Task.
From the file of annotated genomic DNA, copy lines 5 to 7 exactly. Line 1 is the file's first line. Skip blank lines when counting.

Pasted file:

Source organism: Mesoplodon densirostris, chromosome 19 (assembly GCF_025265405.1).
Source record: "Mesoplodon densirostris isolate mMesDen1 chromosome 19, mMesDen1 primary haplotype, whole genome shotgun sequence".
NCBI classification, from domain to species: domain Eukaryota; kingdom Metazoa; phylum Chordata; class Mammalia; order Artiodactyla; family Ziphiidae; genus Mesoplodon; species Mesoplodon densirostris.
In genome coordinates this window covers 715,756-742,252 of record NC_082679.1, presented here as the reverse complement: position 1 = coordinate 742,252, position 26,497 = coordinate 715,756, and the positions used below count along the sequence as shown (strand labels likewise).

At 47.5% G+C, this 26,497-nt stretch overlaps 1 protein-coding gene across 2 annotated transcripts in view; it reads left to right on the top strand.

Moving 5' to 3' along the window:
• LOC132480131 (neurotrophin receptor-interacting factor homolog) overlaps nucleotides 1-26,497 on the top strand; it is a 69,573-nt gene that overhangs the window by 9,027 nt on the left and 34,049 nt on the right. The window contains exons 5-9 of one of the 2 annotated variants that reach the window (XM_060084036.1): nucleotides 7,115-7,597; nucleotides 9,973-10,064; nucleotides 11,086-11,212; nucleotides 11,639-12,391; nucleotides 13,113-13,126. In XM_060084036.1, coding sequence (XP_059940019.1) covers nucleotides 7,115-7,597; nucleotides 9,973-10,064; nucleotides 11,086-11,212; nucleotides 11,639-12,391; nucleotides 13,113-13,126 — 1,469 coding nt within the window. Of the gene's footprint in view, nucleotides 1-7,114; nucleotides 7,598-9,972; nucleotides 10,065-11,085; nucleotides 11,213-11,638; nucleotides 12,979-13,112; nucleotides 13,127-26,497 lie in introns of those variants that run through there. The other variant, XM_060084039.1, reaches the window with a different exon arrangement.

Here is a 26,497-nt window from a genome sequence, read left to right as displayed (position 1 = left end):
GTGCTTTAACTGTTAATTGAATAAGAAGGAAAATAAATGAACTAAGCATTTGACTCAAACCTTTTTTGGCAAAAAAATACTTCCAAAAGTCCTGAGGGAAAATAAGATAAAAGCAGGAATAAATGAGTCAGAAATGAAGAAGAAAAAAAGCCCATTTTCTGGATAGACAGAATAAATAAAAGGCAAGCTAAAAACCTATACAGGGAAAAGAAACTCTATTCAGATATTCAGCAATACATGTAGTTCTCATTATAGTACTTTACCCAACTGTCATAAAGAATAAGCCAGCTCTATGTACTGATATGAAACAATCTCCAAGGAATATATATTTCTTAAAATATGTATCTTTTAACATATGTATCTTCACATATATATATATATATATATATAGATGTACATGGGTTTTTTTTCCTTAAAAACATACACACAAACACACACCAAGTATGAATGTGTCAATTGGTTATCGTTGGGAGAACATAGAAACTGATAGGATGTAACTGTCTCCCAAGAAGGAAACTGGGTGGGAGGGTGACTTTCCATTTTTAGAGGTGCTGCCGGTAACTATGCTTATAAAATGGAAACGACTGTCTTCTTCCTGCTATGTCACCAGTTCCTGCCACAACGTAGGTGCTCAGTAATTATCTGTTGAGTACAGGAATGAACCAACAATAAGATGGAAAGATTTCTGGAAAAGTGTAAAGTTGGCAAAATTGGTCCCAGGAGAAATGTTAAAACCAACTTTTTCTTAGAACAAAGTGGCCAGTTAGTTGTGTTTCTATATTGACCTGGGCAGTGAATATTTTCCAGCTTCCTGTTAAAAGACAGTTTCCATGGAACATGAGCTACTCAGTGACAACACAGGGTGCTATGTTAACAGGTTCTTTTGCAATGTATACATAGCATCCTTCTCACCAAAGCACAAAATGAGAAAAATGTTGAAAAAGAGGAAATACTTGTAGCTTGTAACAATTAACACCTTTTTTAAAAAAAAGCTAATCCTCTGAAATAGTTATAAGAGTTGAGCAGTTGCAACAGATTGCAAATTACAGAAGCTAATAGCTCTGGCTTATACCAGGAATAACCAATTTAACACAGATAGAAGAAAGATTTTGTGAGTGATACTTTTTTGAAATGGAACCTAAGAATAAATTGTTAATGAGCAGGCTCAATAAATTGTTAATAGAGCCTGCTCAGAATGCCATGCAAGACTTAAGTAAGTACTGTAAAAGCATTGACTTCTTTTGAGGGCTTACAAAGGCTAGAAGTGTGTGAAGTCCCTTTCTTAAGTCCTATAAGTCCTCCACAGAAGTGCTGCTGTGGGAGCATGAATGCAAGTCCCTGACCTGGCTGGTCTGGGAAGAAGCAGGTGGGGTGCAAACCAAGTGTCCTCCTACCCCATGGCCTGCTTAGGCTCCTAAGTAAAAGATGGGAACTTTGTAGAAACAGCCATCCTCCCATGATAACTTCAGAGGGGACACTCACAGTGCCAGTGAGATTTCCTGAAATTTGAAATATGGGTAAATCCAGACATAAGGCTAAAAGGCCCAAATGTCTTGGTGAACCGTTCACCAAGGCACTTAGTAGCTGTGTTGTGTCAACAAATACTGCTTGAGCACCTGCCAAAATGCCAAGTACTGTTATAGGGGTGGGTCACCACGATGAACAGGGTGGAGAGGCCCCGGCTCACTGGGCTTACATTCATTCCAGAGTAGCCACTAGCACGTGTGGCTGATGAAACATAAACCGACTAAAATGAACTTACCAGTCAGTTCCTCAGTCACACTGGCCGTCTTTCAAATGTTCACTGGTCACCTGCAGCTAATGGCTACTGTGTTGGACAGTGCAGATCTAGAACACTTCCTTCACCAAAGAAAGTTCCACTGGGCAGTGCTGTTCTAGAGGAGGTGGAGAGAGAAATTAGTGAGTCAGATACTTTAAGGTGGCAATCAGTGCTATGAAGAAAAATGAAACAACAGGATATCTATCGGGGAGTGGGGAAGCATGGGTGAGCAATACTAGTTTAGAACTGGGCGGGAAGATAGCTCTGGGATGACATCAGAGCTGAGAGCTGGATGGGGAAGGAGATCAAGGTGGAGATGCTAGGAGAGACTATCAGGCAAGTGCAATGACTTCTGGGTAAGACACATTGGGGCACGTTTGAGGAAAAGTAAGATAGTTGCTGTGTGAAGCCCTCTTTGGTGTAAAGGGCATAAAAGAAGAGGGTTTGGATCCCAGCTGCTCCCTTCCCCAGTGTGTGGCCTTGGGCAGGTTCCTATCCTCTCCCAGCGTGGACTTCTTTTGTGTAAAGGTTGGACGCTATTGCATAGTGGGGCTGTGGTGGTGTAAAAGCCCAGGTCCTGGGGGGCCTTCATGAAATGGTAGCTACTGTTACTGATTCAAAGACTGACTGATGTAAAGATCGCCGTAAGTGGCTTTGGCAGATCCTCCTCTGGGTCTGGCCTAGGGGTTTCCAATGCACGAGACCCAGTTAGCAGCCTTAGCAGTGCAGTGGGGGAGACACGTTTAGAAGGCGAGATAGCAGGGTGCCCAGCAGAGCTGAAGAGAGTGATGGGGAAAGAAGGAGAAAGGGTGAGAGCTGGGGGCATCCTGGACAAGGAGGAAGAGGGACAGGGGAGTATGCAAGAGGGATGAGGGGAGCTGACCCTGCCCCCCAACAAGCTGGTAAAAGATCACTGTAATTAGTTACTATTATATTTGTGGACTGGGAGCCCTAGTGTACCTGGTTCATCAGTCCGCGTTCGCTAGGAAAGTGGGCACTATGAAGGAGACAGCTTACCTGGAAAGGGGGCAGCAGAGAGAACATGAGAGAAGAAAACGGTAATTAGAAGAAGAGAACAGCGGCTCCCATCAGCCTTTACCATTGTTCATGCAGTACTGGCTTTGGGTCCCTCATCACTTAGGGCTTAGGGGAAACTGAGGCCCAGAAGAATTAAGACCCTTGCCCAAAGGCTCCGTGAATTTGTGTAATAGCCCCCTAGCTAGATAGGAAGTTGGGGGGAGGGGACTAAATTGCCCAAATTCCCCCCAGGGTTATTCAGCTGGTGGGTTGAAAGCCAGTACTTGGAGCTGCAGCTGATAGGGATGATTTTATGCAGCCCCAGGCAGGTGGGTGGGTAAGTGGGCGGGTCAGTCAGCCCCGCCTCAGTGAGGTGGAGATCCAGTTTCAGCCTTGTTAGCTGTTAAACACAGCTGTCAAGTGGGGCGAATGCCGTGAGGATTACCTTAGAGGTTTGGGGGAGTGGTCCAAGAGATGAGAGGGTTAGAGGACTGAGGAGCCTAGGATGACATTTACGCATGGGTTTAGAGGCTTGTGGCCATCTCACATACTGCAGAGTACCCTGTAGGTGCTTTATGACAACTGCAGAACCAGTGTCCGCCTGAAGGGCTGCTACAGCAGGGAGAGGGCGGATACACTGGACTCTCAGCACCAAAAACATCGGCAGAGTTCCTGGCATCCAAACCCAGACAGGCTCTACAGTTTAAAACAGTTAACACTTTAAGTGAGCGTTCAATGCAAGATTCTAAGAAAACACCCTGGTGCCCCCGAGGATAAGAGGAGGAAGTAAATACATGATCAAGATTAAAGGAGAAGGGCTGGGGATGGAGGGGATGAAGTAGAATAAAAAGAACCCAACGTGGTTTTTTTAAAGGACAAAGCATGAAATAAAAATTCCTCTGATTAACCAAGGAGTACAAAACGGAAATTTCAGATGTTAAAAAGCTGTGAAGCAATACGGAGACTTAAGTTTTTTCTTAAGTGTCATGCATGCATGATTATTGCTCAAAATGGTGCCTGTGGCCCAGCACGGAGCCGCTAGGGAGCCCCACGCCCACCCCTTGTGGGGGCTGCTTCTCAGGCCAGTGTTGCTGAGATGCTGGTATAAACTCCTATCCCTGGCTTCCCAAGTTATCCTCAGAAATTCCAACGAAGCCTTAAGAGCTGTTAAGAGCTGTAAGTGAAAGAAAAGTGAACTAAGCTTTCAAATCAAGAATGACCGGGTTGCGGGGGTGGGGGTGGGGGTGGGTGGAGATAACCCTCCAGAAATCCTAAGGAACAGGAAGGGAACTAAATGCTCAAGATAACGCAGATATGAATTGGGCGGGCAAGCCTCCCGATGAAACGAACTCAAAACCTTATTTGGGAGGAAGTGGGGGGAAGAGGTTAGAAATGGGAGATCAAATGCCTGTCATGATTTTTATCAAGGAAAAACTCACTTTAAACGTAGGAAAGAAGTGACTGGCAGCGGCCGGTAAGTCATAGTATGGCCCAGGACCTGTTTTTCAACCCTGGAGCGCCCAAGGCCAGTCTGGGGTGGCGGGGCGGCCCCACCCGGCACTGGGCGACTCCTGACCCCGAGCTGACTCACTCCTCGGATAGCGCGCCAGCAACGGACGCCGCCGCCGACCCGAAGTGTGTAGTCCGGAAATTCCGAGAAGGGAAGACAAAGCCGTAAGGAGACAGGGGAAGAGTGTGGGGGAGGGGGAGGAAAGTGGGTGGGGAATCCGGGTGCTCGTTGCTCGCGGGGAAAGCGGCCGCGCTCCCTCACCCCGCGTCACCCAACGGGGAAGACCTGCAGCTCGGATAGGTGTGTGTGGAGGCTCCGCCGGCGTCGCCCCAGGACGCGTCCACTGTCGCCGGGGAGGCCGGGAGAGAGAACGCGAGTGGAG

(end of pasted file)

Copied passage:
At 47.5% G+C, this 26,497-nt stretch overlaps 1 protein-coding gene across 2 annotated transcripts in view; it reads left to right on the top strand.

Moving 5' to 3' along the window:
• LOC132480131 (neurotrophin receptor-interacting factor homolog) overlaps nucleotides 1-26,497 on the top strand; it is a 69,573-nt gene that overhangs the window by 9,027 nt on the left and 34,049 nt on the right. The window contains exons 5-9 of one of the 2 annotated variants that reach the window (XM_060084036.1): nucleotides 7,115-7,597; nucleotides 9,973-10,064; nucleotides 11,086-11,212; nucleotides 11,639-12,391; nucleotides 13,113-13,126. In XM_060084036.1, coding sequence (XP_059940019.1) covers nucleotides 7,115-7,597; nucleotides 9,973-10,064; nucleotides 11,086-11,212; nucleotides 11,639-12,391; nucleotides 13,113-13,126 — 1,469 coding nt within the window. Of the gene's footprint in view, nucleotides 1-7,114; nucleotides 7,598-9,972; nucleotides 10,065-11,085; nucleotides 11,213-11,638; nucleotides 12,979-13,112; nucleotides 13,127-26,497 lie in introns of those variants that run through there. The other variant, XM_060084039.1, reaches the window with a different exon arrangement.